…except we did hash it out over brunch once, and the result was that slavery was still allowed but slaves only counted as 60% of a person for the sake of counting how much political power states got. So that’s how rational debate worked out. I’m sure the slaves were thrilled with that progress.


That really only leaves pushing back, which raises the question of how to push back.

And, I don’t know. Pushing back is much harder in spaces you don’t control, spaces you’re already struggling to justify your own presence in. For most people, that’s most spaces. It’s made all the harder by that tendency to preserve illusory peace; even the tamest request that someone knock off some odious behavior can be met by pushback, even by third parties.

At the same time, I’m aware that white supremacists prey on disillusioned young white dudes who feel like they don’t fit in, who were promised the world and inherited kind of a mess. Does criticism drive them further away? The alt-right also opposes “political correctness”, i.e. “not being a fucking asshole”.

God knows we all suck at this kind of behavior correction, even within our own in-groups. Fandoms have become almost ridiculously vicious as platforms like Twitter and Tumblr amplify individual anger to deafening levels. It probably doesn’t help that we’re all just exhausted, that every new fuck-up feels like it bears the same weight as the last hundred combined.

This is the part where I admit I don’t know anything about people and don’t have any easy answers. Surprise!


The other alternative is, well, punching Nazis.

That meme kind of haunts me. It raises really fucking complicated questions about when violence is acceptable, in a culture that’s completely incapable of answering them.

America’s relationship to violence is so bizarre and two-faced as to be almost incomprehensible. We worship it. We have the biggest military in the world by an almost comical margin. It’s fairly mainstream to own deadly weapons for the express stated purpose of armed revolution against the government, should that become necessary, where “necessary” is left ominously undefined. Our movies are about explosions and beating up bad guys; our video games are about explosions and shooting bad guys. We fantasize about solving foreign policy problems by nuking someone — hell, our talking heads are currently in polite discussion about whether we should nuke North Korea and annihilate up to twenty-five million people, as punishment for daring to have the bomb that only we’re allowed to have.

But… violence is bad.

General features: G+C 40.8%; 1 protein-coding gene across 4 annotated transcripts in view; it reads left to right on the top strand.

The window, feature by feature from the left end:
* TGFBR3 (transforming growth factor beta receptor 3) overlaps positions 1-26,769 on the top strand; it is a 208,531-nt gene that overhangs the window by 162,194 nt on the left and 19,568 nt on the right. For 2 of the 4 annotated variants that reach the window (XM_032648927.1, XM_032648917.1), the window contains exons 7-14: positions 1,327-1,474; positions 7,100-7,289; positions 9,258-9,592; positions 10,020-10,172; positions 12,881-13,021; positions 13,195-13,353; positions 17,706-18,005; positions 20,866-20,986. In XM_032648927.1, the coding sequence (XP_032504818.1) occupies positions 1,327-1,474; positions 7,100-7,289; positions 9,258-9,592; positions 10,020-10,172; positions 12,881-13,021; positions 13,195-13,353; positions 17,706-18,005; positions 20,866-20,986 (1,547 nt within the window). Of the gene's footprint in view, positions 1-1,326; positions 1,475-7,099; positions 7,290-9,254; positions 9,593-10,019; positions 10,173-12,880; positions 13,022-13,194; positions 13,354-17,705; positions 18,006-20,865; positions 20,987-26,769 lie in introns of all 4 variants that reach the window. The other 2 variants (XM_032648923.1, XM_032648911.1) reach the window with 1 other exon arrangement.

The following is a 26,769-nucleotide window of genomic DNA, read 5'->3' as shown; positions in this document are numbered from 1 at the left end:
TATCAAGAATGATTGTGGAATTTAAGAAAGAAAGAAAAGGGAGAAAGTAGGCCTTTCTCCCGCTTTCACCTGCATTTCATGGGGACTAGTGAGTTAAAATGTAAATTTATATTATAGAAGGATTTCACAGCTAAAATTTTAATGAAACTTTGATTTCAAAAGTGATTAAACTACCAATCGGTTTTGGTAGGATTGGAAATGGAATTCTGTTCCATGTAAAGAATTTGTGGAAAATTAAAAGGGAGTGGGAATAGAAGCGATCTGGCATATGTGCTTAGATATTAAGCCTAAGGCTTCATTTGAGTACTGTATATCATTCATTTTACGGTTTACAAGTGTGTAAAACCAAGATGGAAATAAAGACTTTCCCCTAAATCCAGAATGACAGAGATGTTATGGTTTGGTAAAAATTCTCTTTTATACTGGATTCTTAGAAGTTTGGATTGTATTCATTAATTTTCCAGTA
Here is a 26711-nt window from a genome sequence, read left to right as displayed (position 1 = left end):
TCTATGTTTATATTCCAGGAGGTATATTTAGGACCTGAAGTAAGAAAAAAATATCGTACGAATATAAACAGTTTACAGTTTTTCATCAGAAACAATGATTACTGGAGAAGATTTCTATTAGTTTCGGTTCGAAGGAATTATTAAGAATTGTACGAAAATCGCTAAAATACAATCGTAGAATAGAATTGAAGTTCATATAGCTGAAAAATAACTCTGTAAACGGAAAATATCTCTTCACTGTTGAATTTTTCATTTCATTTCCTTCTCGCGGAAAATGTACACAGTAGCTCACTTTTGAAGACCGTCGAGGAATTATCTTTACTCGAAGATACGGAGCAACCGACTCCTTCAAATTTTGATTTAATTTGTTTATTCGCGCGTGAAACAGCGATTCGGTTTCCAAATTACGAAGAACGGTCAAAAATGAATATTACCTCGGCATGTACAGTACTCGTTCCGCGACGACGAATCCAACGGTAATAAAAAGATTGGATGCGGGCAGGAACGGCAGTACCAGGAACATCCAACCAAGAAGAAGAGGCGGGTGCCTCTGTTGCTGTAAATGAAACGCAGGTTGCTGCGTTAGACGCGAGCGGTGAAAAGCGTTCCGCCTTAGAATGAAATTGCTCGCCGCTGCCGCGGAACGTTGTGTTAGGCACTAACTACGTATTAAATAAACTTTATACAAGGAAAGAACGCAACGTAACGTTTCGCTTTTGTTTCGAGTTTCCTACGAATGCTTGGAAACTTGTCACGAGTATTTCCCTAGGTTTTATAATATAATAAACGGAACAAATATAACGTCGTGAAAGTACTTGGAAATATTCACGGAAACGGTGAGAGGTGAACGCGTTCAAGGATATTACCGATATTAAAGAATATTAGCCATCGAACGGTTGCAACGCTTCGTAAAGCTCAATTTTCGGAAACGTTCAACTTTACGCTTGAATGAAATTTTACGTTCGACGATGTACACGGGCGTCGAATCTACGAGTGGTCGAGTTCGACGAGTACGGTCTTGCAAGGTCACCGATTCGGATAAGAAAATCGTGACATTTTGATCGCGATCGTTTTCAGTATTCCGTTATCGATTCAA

That’s about as far as the other side of the coin gets. It’s bad. We condemn it in the strongest possible terms. Also, guess who we bombed today?

I observe that the one time Nazis were a serious threat, America was happy to let them try to take over the world until their allies finally showed up on our back porch.

Maybe I don’t understand what “violence” means. In a quest to find out why people are talking about “leftist violence” lately, I found a National Review article from May that twice suggests blocking traffic is a form of violence. Anarchists have smashed some windows and set a couple fires at protests this year — and, hey, please knock that crap off? — which is called violence against, I guess, Starbucks. Black Lives Matter could be throwing a birthday party and Twitter would still be abuzz with people calling them thugs.

Meanwhile, there’s a trend of murderers with increasingly overt links to the alt-right, and everyone is still handling them with kid gloves. First it was murders by people repeating their talking points; now it’s the culmination of a torches-and-pitchforks mob. (Ah, sorry, not pitchforks; assault rifles.) And we still get this incredibly bizarre both-sides-ism, a White House that refers to the people who didn’t murder anyone as “just as violent if not more so“.


Should you punch Nazis? I don’t know. All I know is that I’m extremely dissatisfied with discourse that’s extremely alarmed by hypothetical punches — far more mundane than what you’d see after a sporting event — but treats a push for ethnic cleansing as a mere difference of opinion.

The equivalent to a punch in an online space is probably banning, which is almost laughable in comparison. It doesn’t cause physical harm, but it is a use of concrete force. Doesn’t pose quite the same moral quandary, though.

Somewhere in the middle is the currently popular pastime of doxxing (doxxxxxxing) people spotted at the rally in an attempt to get them fired or whatever. Frankly, that skeeves me out, though apparently not enough that I’m directly chastizing anyone for it.


We aren’t really equipped, as a society, to deal with memetic threats. We aren’t even equipped to determine what they are. We had a fucking world war over this, and now people are outright saying “hey I’m like those people we went and killed a lot in that world war” and we give them interviews and compliment their fashion sense.

A looming question is always, what if they then do it to you? What if people try to get you fired, to punch you for your beliefs?